that need not at all correspond to the “phenomenology” of the system,taken as a unified entity “for itself.””p. 484.Maturana-Varela: Study living systems as they are for themselves. Self-production and self-organization1. “Luhmann had already made the first step some time before adopting Maturana’s theory inhis 1971 work, with the introduction of his concept of meaning (Sinn). The concept is derived phenomenologically but without reference to a specific system type as the representation by asystem of aspects of the current state of its environment that are of interest to it, together witha simultaneous reference to other possible states that are not currently instantiated. As ithappens, two types of systems operate over the medium of meaning: psychic systems
 
(Luhmann’s term for what philosophers and others ordinarily call minds) and social systems.” p. 486.2. “The second step was to posit that while psychic systems produce themselves by producingthoughts, social systems do so by producing communications; both thoughts andcommunications have meaning in exactly the same way.” p. 486-87“an
autonomous domain of the social
does indeed open up before one, with
human actors
 being situated, as Luhmann stresses
, in the environment of social systems
instead of composing them” p. 487.Comment Viskovatoff:“Thus, while social systems certainly need psychic systems as a “substrate” to function, it isnevertheless true that since the medium in which they operate—meaning—is as much the product of social systems as it is of psychic systems, it is no more improper to speak of communications without regard to the lower-level processes that “enable” them than it is tospeak, as philosophers commonly do, of mental events or processes without regard to theunderlying neural events and processes.” p. 487.
Critique of Maturana and Varela
Maturana and Varela dismiss the theory of the genetic code in their work, the widely accepted“conception of what distinguishes living from nonliving systems—the possession by theformer of a genetic program that allows cells to conduct in a controlled manner sequences of operations that have evolved through the process of natural selection” p. 488.“Indeed, it is hard to see how a cell would be able to exist without dying, much less “maintainits identity,” if it did not maintain in a fairly stable form a description of how to do so.” p.489.“Maturana and Varela’s (1980) rejection of the genetic explanation seems to be based on twoerrors.”:“First, they make a circular argument by rejecting the characterization of life in terms of teleonomy (directed but not teleological behavior guided by a program) on the grounds that by using concepts such as the genetic code, teleonomy uses observer-dependent descriptions,while a living system must be described in terms of its own internal organization.”confusing ultimate and proximate causation:“The authors argue that because the cell does not really decode the genetic information in itsDNA but merely carries on chemical reactions that make up its circular organization(proximate causation),” pp. 489-90.Viruses help show why autopoiesis in itself cannot explain life.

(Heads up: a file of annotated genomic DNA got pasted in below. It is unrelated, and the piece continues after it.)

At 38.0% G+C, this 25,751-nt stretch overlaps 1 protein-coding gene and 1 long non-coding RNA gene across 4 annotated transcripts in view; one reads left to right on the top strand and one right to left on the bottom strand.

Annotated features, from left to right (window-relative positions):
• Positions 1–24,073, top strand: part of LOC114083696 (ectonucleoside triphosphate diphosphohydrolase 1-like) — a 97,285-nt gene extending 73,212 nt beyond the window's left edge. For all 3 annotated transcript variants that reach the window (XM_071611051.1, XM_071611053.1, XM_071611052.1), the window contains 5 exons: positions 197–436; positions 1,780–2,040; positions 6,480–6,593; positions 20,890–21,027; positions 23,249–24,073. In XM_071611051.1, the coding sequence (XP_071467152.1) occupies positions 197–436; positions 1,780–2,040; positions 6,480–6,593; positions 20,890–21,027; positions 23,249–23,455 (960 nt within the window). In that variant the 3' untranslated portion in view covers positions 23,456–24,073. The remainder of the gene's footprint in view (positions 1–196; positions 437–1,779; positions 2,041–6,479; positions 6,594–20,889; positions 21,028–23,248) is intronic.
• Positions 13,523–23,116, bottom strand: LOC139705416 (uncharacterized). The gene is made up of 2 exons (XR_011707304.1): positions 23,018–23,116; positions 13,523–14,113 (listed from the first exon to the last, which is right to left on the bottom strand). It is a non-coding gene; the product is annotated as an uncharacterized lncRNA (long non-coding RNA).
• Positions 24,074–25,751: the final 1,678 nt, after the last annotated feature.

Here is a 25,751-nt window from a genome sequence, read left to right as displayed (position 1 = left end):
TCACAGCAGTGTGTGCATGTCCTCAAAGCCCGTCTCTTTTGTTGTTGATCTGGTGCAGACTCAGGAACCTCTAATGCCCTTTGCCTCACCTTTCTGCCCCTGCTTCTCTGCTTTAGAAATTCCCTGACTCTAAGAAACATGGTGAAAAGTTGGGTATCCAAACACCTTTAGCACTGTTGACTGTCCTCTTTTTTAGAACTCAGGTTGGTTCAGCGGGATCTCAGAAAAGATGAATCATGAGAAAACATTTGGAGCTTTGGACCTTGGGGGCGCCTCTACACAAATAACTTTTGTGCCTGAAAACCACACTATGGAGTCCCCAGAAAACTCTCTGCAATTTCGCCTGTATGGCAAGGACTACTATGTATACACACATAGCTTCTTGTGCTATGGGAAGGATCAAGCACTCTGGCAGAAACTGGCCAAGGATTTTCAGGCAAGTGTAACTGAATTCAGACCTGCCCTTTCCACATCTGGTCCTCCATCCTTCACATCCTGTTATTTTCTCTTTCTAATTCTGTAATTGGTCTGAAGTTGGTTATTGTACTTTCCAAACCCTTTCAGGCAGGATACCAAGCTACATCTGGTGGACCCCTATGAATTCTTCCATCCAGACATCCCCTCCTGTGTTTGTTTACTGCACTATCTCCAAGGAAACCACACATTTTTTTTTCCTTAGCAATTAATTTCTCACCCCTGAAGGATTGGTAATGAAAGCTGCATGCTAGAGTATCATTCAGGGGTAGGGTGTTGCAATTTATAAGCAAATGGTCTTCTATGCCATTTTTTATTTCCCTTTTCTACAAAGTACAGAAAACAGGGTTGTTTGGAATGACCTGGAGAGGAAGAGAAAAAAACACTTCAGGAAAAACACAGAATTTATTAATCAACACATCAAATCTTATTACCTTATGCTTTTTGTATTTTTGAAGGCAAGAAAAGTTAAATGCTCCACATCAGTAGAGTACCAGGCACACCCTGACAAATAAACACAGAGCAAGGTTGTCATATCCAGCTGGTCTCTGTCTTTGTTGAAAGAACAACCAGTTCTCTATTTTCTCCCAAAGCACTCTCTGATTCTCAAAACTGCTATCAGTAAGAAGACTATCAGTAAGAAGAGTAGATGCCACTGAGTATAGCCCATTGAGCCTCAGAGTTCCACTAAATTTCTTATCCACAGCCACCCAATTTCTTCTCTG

Critique about Luhmann:
Luhmann does not give the empirical reference for the term social system.“Might there not be a component missing at the fundamental level of description fromLuhmann’s theory—a component that not merely declares that systems produce themselves but actually explains how social autopoiesis takes place—that isolates mechanisms analogousto the mechanisms of gene transcription and protein synthesis of the cell?” p. 492.“System theory departs from a very abstract characterization of its object domain [...]and askswhat of a general nature can be said about such entities without paying attention to thespecific qualities of these unities and parts but only to the relations between them. Empiricalscience, on the other hand, does pay attention to specific qualities of the entities with which itdeals, and the way it does so is by looking at different kinds of entities separately.[...]It is not too hard to determine the “separation of labor” between the empirical sciences andmore abstract disciplines such as system theory. Only the former can provide valid andcomplete scientific explanations.” pp. 492-93.“Accordingly, it makes no more sense to say, as Luhmann (1995, 12; 1984, 30) does, that“there are systems” without specifying what kind of systems—chemical, biological, or whatever—than it does to say that “there are Euclidean planes”: both concepts areabstractions with no empirical referent.” p. 493.“even though [Luhmann] “respecifies” system theory to deal with social systems, he does notdo so in a way that enables him to deal with concrete social systems but remains immersed inthe ontological/explanatory structure of the theory of autopoietic systems. p. 494.“in order for the theory of social systems to be an adequate scientific theory (and that meansan empirical and explanatory theory), it must be able not only to describe the social domain by saying that it consists of communications but also to explain (or at least point to anexplanation) how communications come about. All that it is able to do, however, is to refer tothe definition of autopoietic systems, which is that they produce themselves by producingtheir elements. Thus, communications are produced because it is in the “nature” of socialsystems to produce them.” p. 494.